The Recurring Nightmare
I woke up the other night with the same recurring nightmare. It happens around once every two weeks at exactly 3 in the morning.
The dream starts out harmless enough. I’m in front of a room full of students with all eyes glued on me. I’m carefully explaining expectations for the project work they will complete in a short moment of time. I ask if there are any questions, and after seeing that there are none, I set them free.
That’s when all hell breaks loose…
Within one minute, four of them are on youtube watching the latest music video. Two others are playing cards and placing bets. Four more are reenacting UFC moves on the bean bags in the corner.
What happened? Things were supposed to be clear!
How many of you have had the same dream? While I’m sure it involves different student activities, I have a hunch it involves the same fear- students who have no clue what they’re supposed to do.
It’s this very fear that has prevented many of us from pursuing the project work we know is most important with our students.
Leading projects with students represents a level of uncertainty that puts most teachers on edge. They involve trusting students to be self- initiated, seeking and finding answers themselves. They involve continual check- ins and re- directing, keeping students on track with their own learning. And finally, they involve patience. Lots of it
But projects also offer the greatest rewards. Projects are what inspire students to complete work that is meaningful and will have an impact in the real world. They are what make both teacher and student proud come exhibition time.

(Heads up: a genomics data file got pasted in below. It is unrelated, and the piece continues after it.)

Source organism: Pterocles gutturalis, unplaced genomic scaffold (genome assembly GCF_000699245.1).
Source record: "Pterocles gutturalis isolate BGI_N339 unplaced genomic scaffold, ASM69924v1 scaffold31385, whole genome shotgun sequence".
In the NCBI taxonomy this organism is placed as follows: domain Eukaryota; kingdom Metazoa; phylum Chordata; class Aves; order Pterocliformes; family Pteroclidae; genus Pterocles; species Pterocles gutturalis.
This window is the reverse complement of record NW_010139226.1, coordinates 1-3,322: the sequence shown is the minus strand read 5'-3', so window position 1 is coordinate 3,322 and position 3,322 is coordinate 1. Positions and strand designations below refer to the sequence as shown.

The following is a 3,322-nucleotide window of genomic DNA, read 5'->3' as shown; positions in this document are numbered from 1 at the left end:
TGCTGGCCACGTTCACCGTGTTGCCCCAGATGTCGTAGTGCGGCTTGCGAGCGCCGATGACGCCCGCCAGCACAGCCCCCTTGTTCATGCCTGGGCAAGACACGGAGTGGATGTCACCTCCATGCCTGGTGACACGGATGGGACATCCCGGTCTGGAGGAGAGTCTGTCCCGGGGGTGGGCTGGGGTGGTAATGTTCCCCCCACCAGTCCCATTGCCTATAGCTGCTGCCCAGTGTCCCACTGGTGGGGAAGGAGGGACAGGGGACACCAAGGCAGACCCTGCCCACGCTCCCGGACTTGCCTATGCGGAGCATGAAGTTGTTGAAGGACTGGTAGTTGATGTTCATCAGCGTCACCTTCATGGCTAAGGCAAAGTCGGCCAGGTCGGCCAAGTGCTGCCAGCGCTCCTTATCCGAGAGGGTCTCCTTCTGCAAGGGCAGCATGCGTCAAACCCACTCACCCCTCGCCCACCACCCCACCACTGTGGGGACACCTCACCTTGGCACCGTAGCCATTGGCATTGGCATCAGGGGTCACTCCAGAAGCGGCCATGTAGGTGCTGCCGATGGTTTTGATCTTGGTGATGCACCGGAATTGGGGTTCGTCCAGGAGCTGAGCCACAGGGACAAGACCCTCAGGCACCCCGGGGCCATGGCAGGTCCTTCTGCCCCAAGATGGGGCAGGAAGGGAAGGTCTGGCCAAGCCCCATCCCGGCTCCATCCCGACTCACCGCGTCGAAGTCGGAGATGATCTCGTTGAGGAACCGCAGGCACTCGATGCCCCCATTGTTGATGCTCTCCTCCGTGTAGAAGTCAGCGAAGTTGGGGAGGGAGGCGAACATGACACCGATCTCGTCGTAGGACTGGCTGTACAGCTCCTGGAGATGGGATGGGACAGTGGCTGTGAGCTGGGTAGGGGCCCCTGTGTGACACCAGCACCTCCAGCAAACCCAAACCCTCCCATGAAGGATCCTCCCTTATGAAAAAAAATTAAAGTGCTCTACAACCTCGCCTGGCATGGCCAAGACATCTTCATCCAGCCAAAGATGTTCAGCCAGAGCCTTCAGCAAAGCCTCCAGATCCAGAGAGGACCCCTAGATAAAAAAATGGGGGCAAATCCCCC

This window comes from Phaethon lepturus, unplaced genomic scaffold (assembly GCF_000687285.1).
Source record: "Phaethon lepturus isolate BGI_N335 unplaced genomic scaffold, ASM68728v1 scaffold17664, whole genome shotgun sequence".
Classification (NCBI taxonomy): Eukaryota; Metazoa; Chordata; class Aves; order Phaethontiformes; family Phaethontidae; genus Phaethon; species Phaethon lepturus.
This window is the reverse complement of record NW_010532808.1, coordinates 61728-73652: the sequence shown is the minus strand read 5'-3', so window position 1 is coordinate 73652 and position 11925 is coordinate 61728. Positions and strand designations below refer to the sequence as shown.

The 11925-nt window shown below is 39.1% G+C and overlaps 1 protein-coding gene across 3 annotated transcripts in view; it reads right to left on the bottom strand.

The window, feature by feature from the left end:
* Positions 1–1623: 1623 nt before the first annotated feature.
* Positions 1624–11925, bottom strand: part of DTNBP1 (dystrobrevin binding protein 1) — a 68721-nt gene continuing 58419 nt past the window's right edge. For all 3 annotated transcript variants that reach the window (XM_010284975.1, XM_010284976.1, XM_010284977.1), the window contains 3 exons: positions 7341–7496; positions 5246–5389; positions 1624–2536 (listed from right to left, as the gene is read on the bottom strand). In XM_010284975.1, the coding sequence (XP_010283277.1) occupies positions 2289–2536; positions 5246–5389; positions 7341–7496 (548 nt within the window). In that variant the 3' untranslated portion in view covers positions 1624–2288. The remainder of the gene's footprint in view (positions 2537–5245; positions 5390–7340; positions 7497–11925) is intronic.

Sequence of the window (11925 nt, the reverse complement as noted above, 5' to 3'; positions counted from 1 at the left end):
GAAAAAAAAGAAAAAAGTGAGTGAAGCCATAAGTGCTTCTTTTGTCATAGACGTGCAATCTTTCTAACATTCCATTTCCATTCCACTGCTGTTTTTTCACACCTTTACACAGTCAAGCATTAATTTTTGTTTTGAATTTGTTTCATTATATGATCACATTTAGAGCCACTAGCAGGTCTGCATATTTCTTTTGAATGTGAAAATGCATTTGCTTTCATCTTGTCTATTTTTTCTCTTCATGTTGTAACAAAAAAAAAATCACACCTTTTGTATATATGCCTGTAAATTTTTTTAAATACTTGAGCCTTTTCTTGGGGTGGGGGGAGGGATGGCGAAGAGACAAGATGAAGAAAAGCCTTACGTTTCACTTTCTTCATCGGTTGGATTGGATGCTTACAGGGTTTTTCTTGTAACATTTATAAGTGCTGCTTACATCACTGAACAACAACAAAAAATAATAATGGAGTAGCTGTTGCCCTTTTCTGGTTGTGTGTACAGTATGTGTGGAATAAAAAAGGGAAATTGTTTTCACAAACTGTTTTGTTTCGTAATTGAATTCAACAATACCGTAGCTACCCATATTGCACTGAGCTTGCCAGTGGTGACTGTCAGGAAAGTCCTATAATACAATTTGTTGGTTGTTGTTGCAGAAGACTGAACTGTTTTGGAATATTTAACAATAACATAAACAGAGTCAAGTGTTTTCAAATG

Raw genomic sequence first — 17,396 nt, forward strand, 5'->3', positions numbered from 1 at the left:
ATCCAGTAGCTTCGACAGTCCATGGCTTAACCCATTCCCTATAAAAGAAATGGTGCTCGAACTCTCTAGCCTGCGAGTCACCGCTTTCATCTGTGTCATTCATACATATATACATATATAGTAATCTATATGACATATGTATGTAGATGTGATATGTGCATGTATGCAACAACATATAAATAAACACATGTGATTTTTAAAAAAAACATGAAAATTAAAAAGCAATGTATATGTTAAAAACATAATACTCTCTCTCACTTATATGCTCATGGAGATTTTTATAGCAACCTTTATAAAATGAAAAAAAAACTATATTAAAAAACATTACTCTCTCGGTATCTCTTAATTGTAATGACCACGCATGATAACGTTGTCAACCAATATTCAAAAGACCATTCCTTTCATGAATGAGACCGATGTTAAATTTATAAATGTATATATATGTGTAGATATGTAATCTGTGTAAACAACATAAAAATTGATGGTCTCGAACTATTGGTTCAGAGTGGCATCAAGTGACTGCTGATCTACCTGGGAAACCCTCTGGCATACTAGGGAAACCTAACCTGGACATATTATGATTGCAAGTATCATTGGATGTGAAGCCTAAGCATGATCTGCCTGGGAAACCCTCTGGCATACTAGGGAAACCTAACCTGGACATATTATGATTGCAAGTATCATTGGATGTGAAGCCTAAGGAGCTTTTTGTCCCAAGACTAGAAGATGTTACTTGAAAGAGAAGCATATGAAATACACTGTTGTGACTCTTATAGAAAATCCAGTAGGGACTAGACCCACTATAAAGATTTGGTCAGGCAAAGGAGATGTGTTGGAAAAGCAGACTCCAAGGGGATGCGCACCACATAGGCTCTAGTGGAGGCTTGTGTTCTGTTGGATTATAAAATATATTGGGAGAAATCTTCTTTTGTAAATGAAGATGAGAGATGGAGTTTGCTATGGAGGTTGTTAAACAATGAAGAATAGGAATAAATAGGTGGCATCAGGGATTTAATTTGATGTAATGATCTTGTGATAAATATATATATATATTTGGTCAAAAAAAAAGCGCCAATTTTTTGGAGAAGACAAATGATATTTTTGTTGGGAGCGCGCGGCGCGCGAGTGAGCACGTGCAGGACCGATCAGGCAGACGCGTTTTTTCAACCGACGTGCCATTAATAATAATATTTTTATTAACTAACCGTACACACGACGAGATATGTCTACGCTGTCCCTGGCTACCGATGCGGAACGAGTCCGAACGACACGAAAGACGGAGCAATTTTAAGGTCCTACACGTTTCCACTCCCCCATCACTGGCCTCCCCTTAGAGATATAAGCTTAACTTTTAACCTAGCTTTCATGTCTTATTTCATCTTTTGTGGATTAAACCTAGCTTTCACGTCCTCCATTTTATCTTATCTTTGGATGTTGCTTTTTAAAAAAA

So how do we successfully manage projects? How do we avoid the 3 am nightmare and instead, dream of focused, highly engaged students?
Following these tips might help…
Project Management for the 21st Century Leader
Tip #1: Create a project calendar: Establishing clear deadlines with students will help ensure they are working towards milestones. It will help break the project into manageable chunks.
Tip #2: Work on tasks via an online project management tool: There are some neat project management tools out there for tasks, responsibilities, deadlines, etc. There are tons out there, but here’s one that has worked for us:
Trello: Great drag and drop features. Allows you to move tasks as they are completed.
Tip #3: Keep a Central Location for Project Handouts: Having one central location for project handouts will ensure you can keep students on track as you move through the project.
Google Docs: Great way to edit students work and work collaboratively with them on project management.
Microsoft OneNote: We have used OneNote exclusively with our students. The notebook feature is brilliant. We keep an online project notebook for every project. Easy to differentiate stages of project.
Personal Blog: I recommend WordPress. They are super easy to create and allow for the linking of resources, handouts, exemplars, etc.
Tip #4: Document Process: Giving students a place to document the project process will hold their work to a higher standard and ensure they are engaged in constant reflection.
We use onenote and personal blogs. I recommend linking all student blogs/ digital portfolios to your main blog.
Tip #5: Set goals regularly: Schedule project check- ins with students to ensure they are setting and keeping up with individual milestones and goals. Here is a sample of one we have used to assist in our current project:
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